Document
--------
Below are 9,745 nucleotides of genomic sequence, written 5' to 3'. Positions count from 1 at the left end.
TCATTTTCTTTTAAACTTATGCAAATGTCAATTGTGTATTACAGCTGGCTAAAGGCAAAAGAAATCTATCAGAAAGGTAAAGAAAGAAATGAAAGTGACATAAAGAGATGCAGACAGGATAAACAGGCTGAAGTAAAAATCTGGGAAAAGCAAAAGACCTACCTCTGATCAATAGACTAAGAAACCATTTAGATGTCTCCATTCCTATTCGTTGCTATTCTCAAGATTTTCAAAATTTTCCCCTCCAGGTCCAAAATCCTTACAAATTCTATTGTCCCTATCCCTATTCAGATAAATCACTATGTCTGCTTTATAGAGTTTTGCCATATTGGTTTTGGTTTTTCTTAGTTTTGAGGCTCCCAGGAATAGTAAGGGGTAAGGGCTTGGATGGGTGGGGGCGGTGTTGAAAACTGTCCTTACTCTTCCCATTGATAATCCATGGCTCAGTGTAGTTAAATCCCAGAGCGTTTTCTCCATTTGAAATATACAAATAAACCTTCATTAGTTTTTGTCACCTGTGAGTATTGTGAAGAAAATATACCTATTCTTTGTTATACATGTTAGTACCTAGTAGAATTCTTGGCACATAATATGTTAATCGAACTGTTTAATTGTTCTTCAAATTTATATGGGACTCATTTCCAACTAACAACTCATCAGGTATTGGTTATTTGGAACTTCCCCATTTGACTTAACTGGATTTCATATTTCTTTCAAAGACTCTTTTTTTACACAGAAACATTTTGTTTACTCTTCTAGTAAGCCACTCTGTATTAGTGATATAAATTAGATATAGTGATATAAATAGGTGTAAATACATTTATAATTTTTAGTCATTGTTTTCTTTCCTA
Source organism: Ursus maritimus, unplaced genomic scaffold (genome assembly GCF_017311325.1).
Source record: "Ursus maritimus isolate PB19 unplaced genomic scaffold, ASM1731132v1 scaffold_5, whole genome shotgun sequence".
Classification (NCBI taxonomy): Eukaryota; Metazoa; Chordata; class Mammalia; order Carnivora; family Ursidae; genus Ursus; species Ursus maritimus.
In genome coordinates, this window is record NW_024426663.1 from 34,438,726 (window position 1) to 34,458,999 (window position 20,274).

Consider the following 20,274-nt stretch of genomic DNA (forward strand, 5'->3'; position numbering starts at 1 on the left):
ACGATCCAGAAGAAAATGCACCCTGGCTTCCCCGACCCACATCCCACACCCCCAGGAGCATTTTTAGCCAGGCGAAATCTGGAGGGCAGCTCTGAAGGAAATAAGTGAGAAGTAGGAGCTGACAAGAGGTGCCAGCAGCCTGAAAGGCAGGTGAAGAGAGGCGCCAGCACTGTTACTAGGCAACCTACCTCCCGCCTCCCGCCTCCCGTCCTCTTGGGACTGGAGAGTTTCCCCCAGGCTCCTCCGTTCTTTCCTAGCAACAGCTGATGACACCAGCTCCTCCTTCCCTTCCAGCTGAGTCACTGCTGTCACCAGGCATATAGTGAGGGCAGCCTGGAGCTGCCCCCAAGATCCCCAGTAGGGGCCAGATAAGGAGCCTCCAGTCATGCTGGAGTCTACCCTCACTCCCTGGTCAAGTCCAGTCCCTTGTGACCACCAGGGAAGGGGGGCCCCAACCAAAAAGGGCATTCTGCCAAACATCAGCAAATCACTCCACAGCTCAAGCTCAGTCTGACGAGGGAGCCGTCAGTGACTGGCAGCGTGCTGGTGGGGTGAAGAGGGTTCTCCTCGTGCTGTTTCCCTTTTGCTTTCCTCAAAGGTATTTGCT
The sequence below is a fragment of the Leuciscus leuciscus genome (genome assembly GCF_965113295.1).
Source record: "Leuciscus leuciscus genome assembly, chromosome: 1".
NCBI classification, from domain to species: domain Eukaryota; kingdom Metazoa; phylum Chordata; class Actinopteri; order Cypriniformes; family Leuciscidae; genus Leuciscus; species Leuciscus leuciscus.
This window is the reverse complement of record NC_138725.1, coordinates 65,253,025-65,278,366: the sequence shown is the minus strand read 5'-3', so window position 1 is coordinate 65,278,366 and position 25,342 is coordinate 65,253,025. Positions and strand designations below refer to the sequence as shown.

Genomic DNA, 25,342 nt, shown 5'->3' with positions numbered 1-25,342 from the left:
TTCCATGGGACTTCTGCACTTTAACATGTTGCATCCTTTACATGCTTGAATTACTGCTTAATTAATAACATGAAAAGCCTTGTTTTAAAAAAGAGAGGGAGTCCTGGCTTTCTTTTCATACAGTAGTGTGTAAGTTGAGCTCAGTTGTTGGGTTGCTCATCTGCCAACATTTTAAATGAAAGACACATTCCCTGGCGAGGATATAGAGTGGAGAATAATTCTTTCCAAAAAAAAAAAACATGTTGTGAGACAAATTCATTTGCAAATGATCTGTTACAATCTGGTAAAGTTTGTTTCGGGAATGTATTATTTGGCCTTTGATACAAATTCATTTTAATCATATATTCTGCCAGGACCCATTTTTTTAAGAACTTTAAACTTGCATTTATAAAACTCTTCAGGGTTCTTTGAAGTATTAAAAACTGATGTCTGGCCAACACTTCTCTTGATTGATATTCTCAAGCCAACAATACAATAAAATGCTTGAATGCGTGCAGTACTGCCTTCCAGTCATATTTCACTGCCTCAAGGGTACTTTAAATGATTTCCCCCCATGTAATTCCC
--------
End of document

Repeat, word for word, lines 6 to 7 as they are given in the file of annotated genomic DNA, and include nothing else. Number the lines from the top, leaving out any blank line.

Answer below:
In genome coordinates, this window is record NW_024426663.1 from 34,438,726 (window position 1) to 34,458,999 (window position 20,274).

Consider the following 20,274-nt stretch of genomic DNA (forward strand, 5'->3'; position numbering starts at 1 on the left):